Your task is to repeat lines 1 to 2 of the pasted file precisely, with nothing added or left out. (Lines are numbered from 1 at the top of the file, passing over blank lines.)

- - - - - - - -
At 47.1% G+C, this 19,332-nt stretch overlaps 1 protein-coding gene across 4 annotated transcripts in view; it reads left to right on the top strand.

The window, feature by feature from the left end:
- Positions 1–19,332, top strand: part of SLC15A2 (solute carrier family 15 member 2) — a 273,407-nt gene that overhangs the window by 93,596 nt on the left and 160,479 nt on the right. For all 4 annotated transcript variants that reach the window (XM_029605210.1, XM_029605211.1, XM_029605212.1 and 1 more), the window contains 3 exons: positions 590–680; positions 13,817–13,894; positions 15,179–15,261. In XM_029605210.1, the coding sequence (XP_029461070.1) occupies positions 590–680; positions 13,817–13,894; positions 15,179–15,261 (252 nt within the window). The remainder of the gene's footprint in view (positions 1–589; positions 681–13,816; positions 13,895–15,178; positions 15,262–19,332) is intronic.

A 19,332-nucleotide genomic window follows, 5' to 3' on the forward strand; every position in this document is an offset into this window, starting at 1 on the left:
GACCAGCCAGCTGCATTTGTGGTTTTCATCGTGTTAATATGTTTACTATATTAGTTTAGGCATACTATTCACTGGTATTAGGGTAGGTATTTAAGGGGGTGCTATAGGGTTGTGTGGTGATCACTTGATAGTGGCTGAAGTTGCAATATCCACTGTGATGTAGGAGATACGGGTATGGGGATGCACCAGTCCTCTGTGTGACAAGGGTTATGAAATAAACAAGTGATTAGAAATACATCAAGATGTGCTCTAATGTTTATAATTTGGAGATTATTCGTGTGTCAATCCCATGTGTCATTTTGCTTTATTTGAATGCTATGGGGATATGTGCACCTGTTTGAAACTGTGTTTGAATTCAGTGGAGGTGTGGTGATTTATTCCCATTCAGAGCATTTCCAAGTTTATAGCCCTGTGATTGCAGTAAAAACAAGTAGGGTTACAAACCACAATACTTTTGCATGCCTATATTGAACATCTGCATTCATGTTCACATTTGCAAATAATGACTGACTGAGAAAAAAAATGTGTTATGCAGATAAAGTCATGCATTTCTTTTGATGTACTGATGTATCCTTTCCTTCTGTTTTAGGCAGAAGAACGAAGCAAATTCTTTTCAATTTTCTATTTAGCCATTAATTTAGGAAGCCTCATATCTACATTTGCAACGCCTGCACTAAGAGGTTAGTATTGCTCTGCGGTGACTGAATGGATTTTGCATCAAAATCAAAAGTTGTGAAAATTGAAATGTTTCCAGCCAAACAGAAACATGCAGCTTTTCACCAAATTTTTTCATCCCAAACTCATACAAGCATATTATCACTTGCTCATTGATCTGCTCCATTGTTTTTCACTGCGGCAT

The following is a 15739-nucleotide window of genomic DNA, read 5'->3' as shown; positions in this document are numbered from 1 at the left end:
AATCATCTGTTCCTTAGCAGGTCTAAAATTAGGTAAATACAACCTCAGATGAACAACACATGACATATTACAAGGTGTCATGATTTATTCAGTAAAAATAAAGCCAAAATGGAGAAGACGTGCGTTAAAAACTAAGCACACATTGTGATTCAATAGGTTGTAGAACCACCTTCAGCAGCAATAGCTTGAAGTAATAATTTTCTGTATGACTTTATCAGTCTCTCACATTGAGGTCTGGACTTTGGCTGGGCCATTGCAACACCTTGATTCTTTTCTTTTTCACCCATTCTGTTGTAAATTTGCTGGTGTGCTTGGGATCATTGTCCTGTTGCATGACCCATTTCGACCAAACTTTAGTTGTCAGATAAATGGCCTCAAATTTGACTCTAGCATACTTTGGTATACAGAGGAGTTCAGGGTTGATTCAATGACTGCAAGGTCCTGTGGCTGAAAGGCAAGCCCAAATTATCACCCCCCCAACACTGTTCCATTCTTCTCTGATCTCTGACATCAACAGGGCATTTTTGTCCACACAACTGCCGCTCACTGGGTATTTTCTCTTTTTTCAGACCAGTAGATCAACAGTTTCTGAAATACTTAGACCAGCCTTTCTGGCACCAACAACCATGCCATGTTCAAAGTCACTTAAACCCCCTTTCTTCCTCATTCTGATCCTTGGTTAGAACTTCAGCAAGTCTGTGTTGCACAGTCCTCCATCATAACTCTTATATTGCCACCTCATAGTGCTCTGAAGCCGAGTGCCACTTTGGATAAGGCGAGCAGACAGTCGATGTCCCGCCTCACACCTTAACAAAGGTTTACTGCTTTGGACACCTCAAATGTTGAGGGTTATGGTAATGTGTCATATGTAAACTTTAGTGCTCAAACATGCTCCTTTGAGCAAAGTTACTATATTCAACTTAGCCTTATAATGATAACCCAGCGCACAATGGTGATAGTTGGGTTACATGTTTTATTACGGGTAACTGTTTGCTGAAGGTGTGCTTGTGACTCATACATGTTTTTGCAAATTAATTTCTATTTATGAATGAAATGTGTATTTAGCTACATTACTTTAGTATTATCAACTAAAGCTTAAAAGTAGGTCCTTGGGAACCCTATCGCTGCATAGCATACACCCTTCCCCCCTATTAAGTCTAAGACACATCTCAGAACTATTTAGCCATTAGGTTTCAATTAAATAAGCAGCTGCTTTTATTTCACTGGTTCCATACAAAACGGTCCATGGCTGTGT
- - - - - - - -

At 47.1% G+C, this 19,332-nt stretch overlaps 1 protein-coding gene across 4 annotated transcripts in view; it reads left to right on the top strand.

The window, feature by feature from the left end: